As we started our stoves, we both looked back up at the slope. The plume was growing. Quickly. Very quickly, in fact. It was churning over the top of White Horse Hill and was turning more brown than white. By the time we had put our pots on the stoves, Mark looked at me and said that he thgouht we needed to head back to the car. I admit, I was reluctant at first. I didn’t want to miss the night of camping on the trail, and I didn’t want to hike five more miles that evening. As I looked back at the top of the hill, though, I knew we didn’t have any choice.
We ate our dinner quickly and packed up our tents even more quickly. It was around 6:30 when we started down the Big Bonito Trail towar Ted the trailhead and our car. We moved at a brisk pace, stoppping only to look over our shoulders at the growing cloud of smoke or to try (in vain) to take pictures of the 20 or so elk that we saw on our way down. Luckily the trail was all downhill, so it didn't take us long to cover the five miles. Dusk was approaching by the time we got to the car.
I was glad to see that ours was the only car at the trailhead, especially since a fellow BPLer had indicated that he and a friend would be hiking those trails on the same days as our trip. I was also surprised that there wasn't yet any warning about the fire posted at the trailhead. A few minutes after getting in the car, though, we passed a ranger who was evacuating all of the nearby campgrounds. By the time we reached Hwy 37, the smoke completely dominated the sky. We were just one in the long line of dozens of cars heading out of the Lincoln National Forest, all of our weekend plans dashed.
At first, I was disappointed, but as we drove away from the inferno, I realized that my hiking trip was unimportant. We could reschedule our hike or find another destination, but the White Moutain Wilderness was quickly turning to ash. By Friday night, what they're now calling Little Bear fire (that had been confined to 10 acres that morning) was estimated at 4000 acres; by Saturday morning, that figure was raised to 10000 acres. Neighborhoods north of Ruidoso are being evacuated, and the fire is nowhere near being contained. I'm pretty sure we were the last hikers on the Crest Trail for the foreseeable future.Jun 10, 2012 at 3:04 pm #1885726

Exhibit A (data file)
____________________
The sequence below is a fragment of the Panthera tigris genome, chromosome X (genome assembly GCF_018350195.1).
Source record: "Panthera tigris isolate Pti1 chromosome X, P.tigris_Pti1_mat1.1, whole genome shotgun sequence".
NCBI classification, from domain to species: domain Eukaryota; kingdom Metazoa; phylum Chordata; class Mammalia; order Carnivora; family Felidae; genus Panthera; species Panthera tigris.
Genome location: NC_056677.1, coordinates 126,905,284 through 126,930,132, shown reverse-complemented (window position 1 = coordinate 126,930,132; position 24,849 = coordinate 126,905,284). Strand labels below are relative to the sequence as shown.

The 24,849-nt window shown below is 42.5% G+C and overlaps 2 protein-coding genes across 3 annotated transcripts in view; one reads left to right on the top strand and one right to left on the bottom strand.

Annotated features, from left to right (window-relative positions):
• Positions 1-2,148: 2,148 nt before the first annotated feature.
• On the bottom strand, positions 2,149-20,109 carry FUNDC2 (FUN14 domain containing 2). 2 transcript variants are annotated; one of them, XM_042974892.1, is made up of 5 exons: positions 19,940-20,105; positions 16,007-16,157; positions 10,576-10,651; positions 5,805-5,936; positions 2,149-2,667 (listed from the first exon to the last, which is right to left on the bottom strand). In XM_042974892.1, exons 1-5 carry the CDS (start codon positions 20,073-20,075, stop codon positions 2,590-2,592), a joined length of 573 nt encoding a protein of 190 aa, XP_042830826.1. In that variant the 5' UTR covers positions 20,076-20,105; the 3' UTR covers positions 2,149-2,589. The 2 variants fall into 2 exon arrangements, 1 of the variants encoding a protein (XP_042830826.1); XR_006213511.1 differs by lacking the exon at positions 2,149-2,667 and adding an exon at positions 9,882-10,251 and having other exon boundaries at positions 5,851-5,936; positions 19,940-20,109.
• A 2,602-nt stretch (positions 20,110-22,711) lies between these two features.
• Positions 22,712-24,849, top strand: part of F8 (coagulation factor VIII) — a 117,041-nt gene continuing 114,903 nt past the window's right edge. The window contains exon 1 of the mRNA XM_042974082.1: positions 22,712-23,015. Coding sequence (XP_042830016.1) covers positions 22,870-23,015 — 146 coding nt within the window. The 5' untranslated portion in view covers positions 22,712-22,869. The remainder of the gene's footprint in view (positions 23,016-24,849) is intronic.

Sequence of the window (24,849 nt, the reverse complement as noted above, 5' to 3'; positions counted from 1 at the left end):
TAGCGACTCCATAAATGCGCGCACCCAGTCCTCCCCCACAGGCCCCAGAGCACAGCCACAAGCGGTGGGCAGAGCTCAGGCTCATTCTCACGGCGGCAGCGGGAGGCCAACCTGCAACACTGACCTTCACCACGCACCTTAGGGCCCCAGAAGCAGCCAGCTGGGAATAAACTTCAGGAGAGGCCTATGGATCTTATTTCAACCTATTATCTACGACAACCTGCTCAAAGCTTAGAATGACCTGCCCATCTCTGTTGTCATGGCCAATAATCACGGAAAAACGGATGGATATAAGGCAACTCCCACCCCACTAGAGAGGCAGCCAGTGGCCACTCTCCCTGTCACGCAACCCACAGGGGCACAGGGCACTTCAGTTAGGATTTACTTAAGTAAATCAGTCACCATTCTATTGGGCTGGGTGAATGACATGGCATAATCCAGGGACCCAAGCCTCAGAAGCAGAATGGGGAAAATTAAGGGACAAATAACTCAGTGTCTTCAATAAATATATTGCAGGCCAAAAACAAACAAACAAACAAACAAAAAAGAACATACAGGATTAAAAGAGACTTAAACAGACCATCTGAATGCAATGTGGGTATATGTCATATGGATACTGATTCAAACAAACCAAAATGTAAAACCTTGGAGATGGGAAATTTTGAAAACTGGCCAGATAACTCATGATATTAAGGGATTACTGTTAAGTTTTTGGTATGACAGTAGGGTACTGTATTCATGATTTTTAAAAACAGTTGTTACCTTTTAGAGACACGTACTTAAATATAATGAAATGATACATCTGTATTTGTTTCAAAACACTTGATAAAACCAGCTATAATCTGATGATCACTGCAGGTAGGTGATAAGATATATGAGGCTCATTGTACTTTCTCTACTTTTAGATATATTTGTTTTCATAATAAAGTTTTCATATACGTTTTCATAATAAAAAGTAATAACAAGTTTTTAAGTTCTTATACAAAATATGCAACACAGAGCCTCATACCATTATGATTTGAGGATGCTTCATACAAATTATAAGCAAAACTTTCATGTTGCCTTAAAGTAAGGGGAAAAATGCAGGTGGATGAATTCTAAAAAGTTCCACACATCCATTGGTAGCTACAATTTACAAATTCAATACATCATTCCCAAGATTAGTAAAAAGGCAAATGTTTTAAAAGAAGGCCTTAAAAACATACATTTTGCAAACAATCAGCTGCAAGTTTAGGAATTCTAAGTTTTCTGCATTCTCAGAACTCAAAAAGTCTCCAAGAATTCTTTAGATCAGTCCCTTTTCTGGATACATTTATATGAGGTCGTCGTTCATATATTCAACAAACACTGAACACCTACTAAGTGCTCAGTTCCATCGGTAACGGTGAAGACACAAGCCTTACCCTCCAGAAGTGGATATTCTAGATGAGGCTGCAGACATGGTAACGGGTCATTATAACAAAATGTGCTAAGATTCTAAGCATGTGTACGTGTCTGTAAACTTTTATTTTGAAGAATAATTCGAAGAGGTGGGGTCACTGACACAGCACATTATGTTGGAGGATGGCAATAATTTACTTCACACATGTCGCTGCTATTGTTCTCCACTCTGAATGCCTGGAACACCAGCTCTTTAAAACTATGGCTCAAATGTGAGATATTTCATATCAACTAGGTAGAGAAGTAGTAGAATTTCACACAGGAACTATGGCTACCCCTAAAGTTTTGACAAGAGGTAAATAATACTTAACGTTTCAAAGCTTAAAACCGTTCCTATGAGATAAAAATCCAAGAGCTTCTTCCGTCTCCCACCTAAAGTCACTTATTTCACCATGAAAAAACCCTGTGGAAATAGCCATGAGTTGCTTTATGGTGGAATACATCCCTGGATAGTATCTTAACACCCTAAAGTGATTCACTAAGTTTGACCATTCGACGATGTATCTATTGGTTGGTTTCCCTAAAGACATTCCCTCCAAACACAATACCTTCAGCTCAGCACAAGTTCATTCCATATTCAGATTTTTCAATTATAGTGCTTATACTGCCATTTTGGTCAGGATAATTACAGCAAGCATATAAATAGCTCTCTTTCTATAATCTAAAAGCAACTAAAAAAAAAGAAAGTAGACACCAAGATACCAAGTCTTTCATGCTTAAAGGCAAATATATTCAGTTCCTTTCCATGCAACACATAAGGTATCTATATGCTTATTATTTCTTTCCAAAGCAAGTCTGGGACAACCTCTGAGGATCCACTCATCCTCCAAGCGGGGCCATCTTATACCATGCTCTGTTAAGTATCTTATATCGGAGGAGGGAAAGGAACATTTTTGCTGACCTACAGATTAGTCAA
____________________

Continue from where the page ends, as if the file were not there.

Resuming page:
Nice report. Yes, the water you found at that trail junction (or down from it a bit) is Bonito Seep. The sign is down. Right after that junction is when the switchbacks start up White Horse Hill.
I should have given more information, but wasn't sure if you needed it. I'm glad you stayed safe.Jun 10, 2012 at 4:17 pm #1885739
@wmsmithivLocale: North Texas
Your information was great and greatly appreciated, John. Based on the map, I had just expected Bonito Seep to be closer to the trail juncture. The switchbacks are another story entirely. The grass had gotten so high on the hill that it was very difficult to make them out, even after we knew where they were. I'm guessing the fire has probably solved that particular problem.Jun 10, 2012 at 7:29 pm #1885786
glad you guys made it out OK, it's not a fun experience having a raging fire nearby :(
poor New Mexico can't seem to catch a break, my wife and I hiked the Gila a couple of years ago in now what is ground zero- we were hoping to go back, probably going to be long while nowJun 10, 2012 at 8:38 pm #1885799
especially since a fellow BPLer had indicated that he and a friend would be hiking those trails on the same days as our trip